A more or less general regularity in a process.
Different trends appear according to time horizon. Some are related to short, other to median, long or very long term (in a relative sense). These different time scales are interconnected and the observer must define the process level in which he/she is specifically interested, in view that any trend is normally related to a specific aspect of the process. The simple statistic analysis of data proposed by operation research and called trend analysis, while technically useful, is insufficient and even risky as a forecasting tool, if short term trends are not distinguished as fluctuations in the longer term trends (at various time horizons at that!).
In systems in dynamic equilibrium, the longer term trend generally constitutes a limiting frame for the oscillations of the shorter ones. When the short term trend line nears the limit (superior or inferior) of the longer one, a reversal of the short one generally takes place and a short term threshold is crossed. For this reason, any extrapolation of a shorter term trend is risky and doubtful, if nothing is known about the longer ones.
Of course, the time scales of trends observations are conventional as they depend on the type of processes which are observed.
While one day is a long span in a mayfly's life, one year amounts to practically nothing at geological scale. However, even in this case, a sudden discontinuity may happen at any time, as a chaotic event: an earthquake produced by the slow evolution of a geological fault.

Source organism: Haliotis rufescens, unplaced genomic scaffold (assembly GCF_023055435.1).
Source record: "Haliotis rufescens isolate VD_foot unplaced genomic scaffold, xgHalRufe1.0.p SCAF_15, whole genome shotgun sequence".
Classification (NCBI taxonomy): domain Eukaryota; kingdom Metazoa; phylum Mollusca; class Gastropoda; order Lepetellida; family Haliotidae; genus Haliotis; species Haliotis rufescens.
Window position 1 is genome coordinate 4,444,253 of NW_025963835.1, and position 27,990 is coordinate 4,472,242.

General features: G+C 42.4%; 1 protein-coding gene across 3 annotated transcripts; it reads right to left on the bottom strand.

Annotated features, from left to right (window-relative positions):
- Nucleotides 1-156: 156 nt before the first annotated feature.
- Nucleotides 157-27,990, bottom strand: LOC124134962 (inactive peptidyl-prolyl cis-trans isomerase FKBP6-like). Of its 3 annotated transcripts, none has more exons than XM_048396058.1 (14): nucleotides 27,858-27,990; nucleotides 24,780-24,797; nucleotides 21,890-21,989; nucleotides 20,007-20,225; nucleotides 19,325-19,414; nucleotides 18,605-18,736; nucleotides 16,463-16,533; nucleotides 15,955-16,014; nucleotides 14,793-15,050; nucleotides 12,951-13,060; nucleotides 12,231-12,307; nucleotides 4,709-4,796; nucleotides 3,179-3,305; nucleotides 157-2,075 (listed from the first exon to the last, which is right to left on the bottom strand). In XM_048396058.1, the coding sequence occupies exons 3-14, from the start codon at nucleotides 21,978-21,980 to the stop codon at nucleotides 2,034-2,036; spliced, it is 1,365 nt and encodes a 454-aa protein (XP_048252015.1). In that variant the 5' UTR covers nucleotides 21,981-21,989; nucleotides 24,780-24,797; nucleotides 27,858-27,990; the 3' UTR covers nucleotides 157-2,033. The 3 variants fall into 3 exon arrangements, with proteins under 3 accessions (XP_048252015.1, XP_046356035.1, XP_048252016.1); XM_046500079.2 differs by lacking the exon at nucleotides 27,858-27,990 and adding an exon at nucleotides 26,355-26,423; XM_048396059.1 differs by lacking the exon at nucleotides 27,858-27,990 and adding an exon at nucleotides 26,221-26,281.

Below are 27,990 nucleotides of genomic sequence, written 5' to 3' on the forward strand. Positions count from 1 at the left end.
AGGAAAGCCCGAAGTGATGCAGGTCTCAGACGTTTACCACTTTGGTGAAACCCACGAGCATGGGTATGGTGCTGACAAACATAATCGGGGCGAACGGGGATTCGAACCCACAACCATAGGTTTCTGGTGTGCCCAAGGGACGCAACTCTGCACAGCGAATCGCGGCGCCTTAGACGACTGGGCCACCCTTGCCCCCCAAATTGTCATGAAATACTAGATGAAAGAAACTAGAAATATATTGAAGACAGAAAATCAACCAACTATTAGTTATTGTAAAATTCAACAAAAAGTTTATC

Short term trends may appear as being random if related to long term ones. However, they may well depend from some micro-determinism whose visible expression may even be statistical. In this sense, M. BELlS states: "During the progress of some phenomenon, the necessity, as dominant trend, opens its way through the multiplicity of fortuitous events" (1987, p.59).
While no prediction can ever be absolutely guaranteed, the observation of long term trends combined with shorter ones is the most reliable tool at our disposal.
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To cite this page, please use the following information:
Bertalanffy Center for the Study of Systems Science (2020). Title of the entry. In Charles François (Ed.), International Encyclopedia of Systems and Cybernetics (2). Retrieved from www.systemspedia.org/[full/url]
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